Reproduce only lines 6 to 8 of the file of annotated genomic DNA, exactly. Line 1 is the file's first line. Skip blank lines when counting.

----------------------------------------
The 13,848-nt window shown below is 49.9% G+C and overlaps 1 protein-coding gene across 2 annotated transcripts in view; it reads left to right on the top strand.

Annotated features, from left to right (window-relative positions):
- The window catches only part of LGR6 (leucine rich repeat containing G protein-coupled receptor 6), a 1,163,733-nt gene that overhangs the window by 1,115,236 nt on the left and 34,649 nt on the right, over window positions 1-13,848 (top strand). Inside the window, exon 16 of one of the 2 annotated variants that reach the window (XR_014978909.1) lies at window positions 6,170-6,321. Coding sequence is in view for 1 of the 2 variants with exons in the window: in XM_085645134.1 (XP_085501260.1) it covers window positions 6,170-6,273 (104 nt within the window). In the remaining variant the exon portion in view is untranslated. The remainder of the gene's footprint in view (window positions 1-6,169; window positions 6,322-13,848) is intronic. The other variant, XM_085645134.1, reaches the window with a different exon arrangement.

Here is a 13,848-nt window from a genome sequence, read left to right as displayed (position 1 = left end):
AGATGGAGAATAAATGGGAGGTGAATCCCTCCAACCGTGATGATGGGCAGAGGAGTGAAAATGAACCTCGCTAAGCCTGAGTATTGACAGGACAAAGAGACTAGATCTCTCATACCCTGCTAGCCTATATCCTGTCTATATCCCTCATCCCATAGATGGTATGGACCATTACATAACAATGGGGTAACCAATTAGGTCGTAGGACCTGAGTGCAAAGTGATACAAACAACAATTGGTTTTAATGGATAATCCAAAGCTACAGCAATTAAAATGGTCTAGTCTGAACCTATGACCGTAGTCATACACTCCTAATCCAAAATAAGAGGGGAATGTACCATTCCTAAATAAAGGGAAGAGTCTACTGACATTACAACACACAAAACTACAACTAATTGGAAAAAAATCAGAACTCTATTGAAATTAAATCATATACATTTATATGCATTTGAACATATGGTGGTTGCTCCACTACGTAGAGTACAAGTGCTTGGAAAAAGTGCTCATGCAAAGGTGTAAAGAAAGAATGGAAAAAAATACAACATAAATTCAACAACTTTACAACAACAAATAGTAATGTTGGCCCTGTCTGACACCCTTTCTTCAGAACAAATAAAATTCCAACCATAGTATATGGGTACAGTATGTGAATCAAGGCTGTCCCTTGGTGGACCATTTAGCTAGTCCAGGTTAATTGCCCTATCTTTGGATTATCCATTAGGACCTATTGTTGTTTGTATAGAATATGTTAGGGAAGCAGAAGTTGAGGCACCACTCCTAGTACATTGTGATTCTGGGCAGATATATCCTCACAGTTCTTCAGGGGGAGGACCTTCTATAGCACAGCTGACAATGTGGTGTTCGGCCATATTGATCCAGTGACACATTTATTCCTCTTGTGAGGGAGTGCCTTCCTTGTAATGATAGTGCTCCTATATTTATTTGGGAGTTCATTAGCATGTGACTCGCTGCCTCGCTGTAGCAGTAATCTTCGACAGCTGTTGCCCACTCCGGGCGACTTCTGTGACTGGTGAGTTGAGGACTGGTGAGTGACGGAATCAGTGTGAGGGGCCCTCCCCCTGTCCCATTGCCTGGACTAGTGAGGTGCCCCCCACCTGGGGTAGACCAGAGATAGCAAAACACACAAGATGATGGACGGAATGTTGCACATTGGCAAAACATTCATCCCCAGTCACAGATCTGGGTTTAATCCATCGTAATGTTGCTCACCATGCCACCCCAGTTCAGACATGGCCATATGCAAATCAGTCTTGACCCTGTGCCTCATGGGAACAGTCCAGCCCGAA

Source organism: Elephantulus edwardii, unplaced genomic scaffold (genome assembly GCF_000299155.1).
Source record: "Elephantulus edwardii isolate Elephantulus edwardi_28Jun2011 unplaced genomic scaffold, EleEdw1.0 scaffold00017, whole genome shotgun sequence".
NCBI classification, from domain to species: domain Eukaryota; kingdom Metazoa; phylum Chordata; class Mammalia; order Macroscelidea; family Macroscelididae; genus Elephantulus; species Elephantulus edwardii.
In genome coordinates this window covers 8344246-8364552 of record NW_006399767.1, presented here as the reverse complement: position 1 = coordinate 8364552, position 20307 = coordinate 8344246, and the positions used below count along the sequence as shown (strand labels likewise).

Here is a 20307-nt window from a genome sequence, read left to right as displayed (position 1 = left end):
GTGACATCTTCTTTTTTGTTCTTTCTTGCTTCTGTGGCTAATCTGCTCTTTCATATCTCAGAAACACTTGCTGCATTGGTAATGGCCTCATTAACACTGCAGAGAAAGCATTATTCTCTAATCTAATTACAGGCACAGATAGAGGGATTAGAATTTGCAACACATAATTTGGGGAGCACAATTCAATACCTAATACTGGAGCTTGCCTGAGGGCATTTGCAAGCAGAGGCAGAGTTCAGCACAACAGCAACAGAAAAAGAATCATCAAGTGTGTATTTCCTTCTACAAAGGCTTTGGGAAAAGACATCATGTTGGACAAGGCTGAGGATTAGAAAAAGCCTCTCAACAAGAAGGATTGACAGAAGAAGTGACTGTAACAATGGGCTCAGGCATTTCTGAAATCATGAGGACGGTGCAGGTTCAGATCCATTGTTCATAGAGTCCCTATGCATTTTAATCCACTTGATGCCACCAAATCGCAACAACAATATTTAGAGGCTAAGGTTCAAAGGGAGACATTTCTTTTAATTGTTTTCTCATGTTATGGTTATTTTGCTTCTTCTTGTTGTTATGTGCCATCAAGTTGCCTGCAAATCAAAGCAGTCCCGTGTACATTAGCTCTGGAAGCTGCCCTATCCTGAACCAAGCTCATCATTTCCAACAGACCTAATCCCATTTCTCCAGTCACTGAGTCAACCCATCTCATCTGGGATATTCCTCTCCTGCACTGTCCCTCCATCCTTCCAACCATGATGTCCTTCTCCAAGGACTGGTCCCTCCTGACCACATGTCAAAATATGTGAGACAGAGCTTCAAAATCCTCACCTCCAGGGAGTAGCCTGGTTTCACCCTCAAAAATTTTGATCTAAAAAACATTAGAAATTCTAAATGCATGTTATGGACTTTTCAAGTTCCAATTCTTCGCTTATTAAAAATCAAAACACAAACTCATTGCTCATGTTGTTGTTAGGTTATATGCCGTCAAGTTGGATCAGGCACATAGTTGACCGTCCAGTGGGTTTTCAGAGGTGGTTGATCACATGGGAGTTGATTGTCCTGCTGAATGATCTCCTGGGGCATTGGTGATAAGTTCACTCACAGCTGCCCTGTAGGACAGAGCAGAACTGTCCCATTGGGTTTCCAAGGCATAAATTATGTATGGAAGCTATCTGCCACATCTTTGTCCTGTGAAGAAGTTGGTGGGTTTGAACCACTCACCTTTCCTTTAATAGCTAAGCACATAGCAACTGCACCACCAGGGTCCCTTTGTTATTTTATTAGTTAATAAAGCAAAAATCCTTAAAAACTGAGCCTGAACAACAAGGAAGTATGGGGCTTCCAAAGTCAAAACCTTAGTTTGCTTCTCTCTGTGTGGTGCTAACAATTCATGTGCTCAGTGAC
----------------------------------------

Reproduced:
Source organism: Elephantulus edwardii, unplaced genomic scaffold (genome assembly GCF_000299155.1).
Source record: "Elephantulus edwardii isolate Elephantulus edwardi_28Jun2011 unplaced genomic scaffold, EleEdw1.0 scaffold00017, whole genome shotgun sequence".
NCBI classification, from domain to species: domain Eukaryota; kingdom Metazoa; phylum Chordata; class Mammalia; order Macroscelidea; family Macroscelididae; genus Elephantulus; species Elephantulus edwardii.